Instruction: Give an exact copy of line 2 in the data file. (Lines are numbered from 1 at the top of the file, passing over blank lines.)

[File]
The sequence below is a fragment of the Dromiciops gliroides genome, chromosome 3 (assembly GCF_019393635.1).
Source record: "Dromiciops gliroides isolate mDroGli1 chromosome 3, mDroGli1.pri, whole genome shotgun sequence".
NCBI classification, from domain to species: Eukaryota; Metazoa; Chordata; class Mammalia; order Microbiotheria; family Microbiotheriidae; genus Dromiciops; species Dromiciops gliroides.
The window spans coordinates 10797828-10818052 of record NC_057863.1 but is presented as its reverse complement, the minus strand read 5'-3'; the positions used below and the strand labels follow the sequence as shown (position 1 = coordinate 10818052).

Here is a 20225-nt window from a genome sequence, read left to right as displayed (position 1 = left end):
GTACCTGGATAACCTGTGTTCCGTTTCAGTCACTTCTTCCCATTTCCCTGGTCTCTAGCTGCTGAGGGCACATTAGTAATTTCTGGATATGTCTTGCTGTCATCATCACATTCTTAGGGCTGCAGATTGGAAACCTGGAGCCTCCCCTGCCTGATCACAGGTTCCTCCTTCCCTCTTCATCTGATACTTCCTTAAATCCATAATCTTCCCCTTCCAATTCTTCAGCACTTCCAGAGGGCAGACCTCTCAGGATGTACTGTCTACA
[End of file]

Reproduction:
Source record: "Dromiciops gliroides isolate mDroGli1 chromosome 3, mDroGli1.pri, whole genome shotgun sequence".